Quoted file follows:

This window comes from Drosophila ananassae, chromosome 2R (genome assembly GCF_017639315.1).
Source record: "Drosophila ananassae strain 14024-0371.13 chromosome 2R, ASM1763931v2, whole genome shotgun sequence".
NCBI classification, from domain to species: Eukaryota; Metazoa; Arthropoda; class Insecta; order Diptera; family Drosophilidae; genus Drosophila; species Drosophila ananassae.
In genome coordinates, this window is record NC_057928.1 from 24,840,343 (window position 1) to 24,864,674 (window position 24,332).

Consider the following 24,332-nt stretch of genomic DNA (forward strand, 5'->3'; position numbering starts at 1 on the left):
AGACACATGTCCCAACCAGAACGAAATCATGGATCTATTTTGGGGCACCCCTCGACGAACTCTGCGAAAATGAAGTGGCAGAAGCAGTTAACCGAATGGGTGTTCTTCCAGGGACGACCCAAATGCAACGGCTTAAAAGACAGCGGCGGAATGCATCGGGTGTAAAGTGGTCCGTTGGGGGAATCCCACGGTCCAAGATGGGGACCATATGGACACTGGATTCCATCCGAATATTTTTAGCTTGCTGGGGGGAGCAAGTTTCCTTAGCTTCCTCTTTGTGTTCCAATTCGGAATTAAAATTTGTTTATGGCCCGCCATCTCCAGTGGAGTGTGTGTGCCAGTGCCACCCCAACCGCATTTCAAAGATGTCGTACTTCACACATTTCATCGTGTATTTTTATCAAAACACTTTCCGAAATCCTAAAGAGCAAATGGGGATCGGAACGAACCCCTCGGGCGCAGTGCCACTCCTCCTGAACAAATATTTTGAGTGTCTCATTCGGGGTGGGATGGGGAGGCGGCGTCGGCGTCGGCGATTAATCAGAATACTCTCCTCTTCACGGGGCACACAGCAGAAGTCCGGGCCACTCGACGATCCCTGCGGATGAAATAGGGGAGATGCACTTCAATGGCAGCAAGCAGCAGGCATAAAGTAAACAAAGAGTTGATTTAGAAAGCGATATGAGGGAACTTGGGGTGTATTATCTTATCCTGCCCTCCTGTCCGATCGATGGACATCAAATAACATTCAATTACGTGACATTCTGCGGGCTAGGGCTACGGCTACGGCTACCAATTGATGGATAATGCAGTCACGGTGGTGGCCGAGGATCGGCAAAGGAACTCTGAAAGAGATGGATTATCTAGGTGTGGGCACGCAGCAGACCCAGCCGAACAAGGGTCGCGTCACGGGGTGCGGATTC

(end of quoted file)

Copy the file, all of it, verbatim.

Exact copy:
This window comes from Drosophila ananassae, chromosome 2R (genome assembly GCF_017639315.1).
Source record: "Drosophila ananassae strain 14024-0371.13 chromosome 2R, ASM1763931v2, whole genome shotgun sequence".
NCBI classification, from domain to species: Eukaryota; Metazoa; Arthropoda; class Insecta; order Diptera; family Drosophilidae; genus Drosophila; species Drosophila ananassae.
In genome coordinates, this window is record NC_057928.1 from 24,840,343 (window position 1) to 24,864,674 (window position 24,332).

Consider the following 24,332-nt stretch of genomic DNA (forward strand, 5'->3'; position numbering starts at 1 on the left):
AGACACATGTCCCAACCAGAACGAAATCATGGATCTATTTTGGGGCACCCCTCGACGAACTCTGCGAAAATGAAGTGGCAGAAGCAGTTAACCGAATGGGTGTTCTTCCAGGGACGACCCAAATGCAACGGCTTAAAAGACAGCGGCGGAATGCATCGGGTGTAAAGTGGTCCGTTGGGGGAATCCCACGGTCCAAGATGGGGACCATATGGACACTGGATTCCATCCGAATATTTTTAGCTTGCTGGGGGGAGCAAGTTTCCTTAGCTTCCTCTTTGTGTTCCAATTCGGAATTAAAATTTGTTTATGGCCCGCCATCTCCAGTGGAGTGTGTGTGCCAGTGCCACCCCAACCGCATTTCAAAGATGTCGTACTTCACACATTTCATCGTGTATTTTTATCAAAACACTTTCCGAAATCCTAAAGAGCAAATGGGGATCGGAACGAACCCCTCGGGCGCAGTGCCACTCCTCCTGAACAAATATTTTGAGTGTCTCATTCGGGGTGGGATGGGGAGGCGGCGTCGGCGTCGGCGATTAATCAGAATACTCTCCTCTTCACGGGGCACACAGCAGAAGTCCGGGCCACTCGACGATCCCTGCGGATGAAATAGGGGAGATGCACTTCAATGGCAGCAAGCAGCAGGCATAAAGTAAACAAAGAGTTGATTTAGAAAGCGATATGAGGGAACTTGGGGTGTATTATCTTATCCTGCCCTCCTGTCCGATCGATGGACATCAAATAACATTCAATTACGTGACATTCTGCGGGCTAGGGCTACGGCTACGGCTACCAATTGATGGATAATGCAGTCACGGTGGTGGCCGAGGATCGGCAAAGGAACTCTGAAAGAGATGGATTATCTAGGTGTGGGCACGCAGCAGACCCAGCCGAACAAGGGTCGCGTCACGGGGTGCGGATTC